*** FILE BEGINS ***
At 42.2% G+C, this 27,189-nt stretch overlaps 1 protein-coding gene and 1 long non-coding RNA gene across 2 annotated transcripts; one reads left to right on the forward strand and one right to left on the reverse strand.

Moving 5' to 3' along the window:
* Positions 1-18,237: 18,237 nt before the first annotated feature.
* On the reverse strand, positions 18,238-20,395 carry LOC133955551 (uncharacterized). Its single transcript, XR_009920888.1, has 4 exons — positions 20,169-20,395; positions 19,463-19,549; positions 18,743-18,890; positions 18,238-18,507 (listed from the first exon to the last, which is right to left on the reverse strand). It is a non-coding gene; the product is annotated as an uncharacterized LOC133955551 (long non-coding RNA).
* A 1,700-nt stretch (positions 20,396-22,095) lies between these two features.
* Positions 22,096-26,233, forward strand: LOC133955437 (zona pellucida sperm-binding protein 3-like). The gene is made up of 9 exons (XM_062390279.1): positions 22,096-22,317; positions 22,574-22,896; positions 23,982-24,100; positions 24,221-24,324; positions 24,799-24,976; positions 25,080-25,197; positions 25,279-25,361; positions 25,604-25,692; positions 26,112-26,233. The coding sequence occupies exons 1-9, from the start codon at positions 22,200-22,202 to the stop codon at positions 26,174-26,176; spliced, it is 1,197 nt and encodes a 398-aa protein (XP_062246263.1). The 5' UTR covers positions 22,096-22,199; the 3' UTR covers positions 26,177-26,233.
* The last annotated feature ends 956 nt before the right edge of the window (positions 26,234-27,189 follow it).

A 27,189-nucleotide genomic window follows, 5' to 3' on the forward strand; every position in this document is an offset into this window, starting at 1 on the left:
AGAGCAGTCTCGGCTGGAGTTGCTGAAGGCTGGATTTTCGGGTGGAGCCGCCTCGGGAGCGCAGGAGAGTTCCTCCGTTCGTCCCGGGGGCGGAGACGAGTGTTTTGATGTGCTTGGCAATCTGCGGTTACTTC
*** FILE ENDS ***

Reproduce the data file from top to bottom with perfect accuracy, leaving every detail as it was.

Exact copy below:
At 42.2% G+C, this 27,189-nt stretch overlaps 1 protein-coding gene and 1 long non-coding RNA gene across 2 annotated transcripts; one reads left to right on the forward strand and one right to left on the reverse strand.

Moving 5' to 3' along the window:
* Positions 1-18,237: 18,237 nt before the first annotated feature.
* On the reverse strand, positions 18,238-20,395 carry LOC133955551 (uncharacterized). Its single transcript, XR_009920888.1, has 4 exons — positions 20,169-20,395; positions 19,463-19,549; positions 18,743-18,890; positions 18,238-18,507 (listed from the first exon to the last, which is right to left on the reverse strand). It is a non-coding gene; the product is annotated as an uncharacterized LOC133955551 (long non-coding RNA).
* A 1,700-nt stretch (positions 20,396-22,095) lies between these two features.
* Positions 22,096-26,233, forward strand: LOC133955437 (zona pellucida sperm-binding protein 3-like). The gene is made up of 9 exons (XM_062390279.1): positions 22,096-22,317; positions 22,574-22,896; positions 23,982-24,100; positions 24,221-24,324; positions 24,799-24,976; positions 25,080-25,197; positions 25,279-25,361; positions 25,604-25,692; positions 26,112-26,233. The coding sequence occupies exons 1-9, from the start codon at positions 22,200-22,202 to the stop codon at positions 26,174-26,176; spliced, it is 1,197 nt and encodes a 398-aa protein (XP_062246263.1). The 5' UTR covers positions 22,096-22,199; the 3' UTR covers positions 26,177-26,233.
* The last annotated feature ends 956 nt before the right edge of the window (positions 26,234-27,189 follow it).

A 27,189-nucleotide genomic window follows, 5' to 3' on the forward strand; every position in this document is an offset into this window, starting at 1 on the left:
AGAGCAGTCTCGGCTGGAGTTGCTGAAGGCTGGATTTTCGGGTGGAGCCGCCTCGGGAGCGCAGGAGAGTTCCTCCGTTCGTCCCGGGGGCGGAGACGAGTGTTTTGATGTGCTTGGCAATCTGCGGTTACTTC